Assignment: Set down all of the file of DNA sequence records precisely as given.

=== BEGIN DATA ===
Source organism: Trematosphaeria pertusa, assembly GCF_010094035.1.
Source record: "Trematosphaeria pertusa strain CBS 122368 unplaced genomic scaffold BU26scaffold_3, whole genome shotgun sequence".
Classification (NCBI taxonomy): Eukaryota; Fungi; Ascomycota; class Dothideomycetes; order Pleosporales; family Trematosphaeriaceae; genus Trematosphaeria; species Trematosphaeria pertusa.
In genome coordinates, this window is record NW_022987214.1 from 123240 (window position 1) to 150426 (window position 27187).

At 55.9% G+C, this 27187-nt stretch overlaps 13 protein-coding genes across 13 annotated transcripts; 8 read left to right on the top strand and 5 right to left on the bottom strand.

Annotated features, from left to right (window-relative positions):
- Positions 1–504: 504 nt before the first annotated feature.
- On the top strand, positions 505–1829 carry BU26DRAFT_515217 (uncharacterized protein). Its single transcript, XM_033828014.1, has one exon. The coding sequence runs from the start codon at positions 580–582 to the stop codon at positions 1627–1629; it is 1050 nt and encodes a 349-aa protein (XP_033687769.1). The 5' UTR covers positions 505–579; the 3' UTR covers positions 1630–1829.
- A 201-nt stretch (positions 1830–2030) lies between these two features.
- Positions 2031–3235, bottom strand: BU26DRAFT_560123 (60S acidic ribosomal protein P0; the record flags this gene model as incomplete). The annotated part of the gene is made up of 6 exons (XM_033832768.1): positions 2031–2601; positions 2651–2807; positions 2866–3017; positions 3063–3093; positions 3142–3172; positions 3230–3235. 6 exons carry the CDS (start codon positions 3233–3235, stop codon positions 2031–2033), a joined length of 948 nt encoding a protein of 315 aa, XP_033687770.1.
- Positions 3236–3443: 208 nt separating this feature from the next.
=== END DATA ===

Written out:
Source organism: Trematosphaeria pertusa, assembly GCF_010094035.1.
Source record: "Trematosphaeria pertusa strain CBS 122368 unplaced genomic scaffold BU26scaffold_3, whole genome shotgun sequence".
Classification (NCBI taxonomy): Eukaryota; Fungi; Ascomycota; class Dothideomycetes; order Pleosporales; family Trematosphaeriaceae; genus Trematosphaeria; species Trematosphaeria pertusa.
In genome coordinates, this window is record NW_022987214.1 from 123240 (window position 1) to 150426 (window position 27187).

At 55.9% G+C, this 27187-nt stretch overlaps 13 protein-coding genes across 13 annotated transcripts; 8 read left to right on the top strand and 5 right to left on the bottom strand.

Annotated features, from left to right (window-relative positions):
- Positions 1–504: 504 nt before the first annotated feature.
- On the top strand, positions 505–1829 carry BU26DRAFT_515217 (uncharacterized protein). Its single transcript, XM_033828014.1, has one exon. The coding sequence runs from the start codon at positions 580–582 to the stop codon at positions 1627–1629; it is 1050 nt and encodes a 349-aa protein (XP_033687769.1). The 5' UTR covers positions 505–579; the 3' UTR covers positions 1630–1829.
- A 201-nt stretch (positions 1830–2030) lies between these two features.
- Positions 2031–3235, bottom strand: BU26DRAFT_560123 (60S acidic ribosomal protein P0; the record flags this gene model as incomplete). The annotated part of the gene is made up of 6 exons (XM_033832768.1): positions 2031–2601; positions 2651–2807; positions 2866–3017; positions 3063–3093; positions 3142–3172; positions 3230–3235. 6 exons carry the CDS (start codon positions 3233–3235, stop codon positions 2031–2033), a joined length of 948 nt encoding a protein of 315 aa, XP_033687770.1.
- Positions 3236–3443: 208 nt separating this feature from the next.